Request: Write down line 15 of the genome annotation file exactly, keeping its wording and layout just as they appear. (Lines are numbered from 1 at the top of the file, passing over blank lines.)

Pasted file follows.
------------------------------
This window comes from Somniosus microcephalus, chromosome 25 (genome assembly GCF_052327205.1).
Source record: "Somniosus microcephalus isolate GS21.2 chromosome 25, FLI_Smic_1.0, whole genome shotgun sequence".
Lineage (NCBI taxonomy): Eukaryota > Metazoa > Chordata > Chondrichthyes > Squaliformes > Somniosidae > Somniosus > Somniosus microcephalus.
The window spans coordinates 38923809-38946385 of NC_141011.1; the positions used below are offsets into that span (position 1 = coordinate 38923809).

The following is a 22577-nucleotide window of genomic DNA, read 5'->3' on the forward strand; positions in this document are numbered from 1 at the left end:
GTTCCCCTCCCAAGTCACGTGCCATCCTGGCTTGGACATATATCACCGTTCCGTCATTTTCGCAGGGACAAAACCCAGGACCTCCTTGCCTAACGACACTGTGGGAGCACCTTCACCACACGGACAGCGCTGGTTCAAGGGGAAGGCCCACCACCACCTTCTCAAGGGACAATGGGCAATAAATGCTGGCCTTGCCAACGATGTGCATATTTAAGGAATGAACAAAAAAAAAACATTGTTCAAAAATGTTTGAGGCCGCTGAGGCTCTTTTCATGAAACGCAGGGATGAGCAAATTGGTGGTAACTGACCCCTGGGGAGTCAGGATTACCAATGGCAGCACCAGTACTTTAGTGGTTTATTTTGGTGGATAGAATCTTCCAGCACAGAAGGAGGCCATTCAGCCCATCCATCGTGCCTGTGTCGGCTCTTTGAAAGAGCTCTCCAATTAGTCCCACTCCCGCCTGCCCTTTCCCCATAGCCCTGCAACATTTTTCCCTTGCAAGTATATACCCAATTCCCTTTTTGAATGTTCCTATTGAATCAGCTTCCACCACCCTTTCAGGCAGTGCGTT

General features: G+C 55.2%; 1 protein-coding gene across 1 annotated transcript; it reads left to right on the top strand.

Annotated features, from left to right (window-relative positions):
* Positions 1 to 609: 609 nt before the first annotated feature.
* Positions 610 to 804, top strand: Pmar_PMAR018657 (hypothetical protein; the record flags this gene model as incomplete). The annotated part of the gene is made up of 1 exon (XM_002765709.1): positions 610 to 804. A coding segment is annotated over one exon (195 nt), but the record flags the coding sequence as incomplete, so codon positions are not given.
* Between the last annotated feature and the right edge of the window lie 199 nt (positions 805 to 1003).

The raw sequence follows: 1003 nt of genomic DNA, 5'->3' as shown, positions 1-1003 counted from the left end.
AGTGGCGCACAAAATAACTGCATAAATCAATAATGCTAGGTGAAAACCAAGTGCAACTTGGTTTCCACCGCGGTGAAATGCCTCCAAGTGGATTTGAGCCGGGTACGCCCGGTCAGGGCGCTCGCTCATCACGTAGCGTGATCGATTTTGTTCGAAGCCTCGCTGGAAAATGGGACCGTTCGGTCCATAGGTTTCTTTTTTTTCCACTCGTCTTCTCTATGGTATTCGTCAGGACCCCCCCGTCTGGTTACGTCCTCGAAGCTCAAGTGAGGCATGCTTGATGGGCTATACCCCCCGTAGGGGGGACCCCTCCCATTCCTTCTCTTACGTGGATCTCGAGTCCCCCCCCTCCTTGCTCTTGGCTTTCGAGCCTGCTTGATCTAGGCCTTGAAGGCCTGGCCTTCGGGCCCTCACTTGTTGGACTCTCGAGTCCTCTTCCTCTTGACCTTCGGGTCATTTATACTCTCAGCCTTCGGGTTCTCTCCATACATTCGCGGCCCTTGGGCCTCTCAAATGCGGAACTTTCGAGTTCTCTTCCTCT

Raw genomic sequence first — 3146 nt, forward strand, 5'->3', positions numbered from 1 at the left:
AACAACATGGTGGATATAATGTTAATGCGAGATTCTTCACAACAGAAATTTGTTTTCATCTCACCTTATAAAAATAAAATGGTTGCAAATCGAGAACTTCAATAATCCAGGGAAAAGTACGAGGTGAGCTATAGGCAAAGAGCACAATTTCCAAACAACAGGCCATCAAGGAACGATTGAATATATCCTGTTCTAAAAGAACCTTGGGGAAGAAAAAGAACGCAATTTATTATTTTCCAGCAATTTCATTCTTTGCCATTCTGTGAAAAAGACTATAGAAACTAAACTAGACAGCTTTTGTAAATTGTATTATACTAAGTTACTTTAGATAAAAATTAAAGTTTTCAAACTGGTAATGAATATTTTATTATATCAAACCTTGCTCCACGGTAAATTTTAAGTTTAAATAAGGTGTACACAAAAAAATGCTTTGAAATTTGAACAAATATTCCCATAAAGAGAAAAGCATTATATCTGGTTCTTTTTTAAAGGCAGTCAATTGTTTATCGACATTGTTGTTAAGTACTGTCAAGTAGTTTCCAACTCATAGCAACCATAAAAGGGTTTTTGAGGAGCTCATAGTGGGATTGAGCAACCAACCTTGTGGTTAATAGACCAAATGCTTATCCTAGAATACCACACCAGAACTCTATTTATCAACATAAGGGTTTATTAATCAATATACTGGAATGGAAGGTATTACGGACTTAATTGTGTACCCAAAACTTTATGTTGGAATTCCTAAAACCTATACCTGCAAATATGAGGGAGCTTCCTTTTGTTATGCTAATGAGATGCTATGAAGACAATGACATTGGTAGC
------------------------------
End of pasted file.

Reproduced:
AACAACATGGTGGATATAATGTTAATGCGAGATTCTTCACAACAGAAATTTGTTTTCATCTCACCTTATAAAAATAAAATGGTTGCAAATCGAGAACTTCAATAATCCAGGGAAAAGTACGAGGTGAGCTATAGGCAAAGAGCACAATTTCCAAACAACAGGCCATCAAGGAACGATTGAATATATCCTGTTCTAAAAGAACCTTGGGGAAGAAAAAGAACGCAATTTATTATTTTCCAGCAATTTCATTCTTTGCCATTCTGTGAAAAAGACTATAGAAACTAAACTAGACAGCTTTTGTAAATTGTATTATACTAAGTTACTTTAGATAAAAATTAAAGTTTTCAAACTGGTAATGAATATTTTATTATATCAAACCTTGCTCCACGGTAAATTTTAAGTTTAAATAAGGTGTACACAAAAAAATGCTTTGAAATTTGAACAAATATTCCCATAAAGAGAAAAGCATTATATCTGGTTCTTTTTTAAAGGCAGTCAATTGTTTATCGACATTGTTGTTAAGTACTGTCAAGTAGTTTCCAACTCATAGCAACCATAAAAGGGTTTTTGAGGAGCTCATAGTGGGATTGAGCAACCAACCTTGTGGTTAATAGACCAAATGCTTATCCTAGAATACCACACCAGAACTCTATTTATCAACATAAGGGTTTATTAATCAATATACTGGAATGGAAGGTATTACGGACTTAATTGTGTACCCAAAACTTTATGTTGGAATTCCTAAAACCTATACCTGCAAATATGAGGGAGCTTCCTTTTGTTATGCTAATGAGATGCTATGAAGACAATGACATTGGTAGC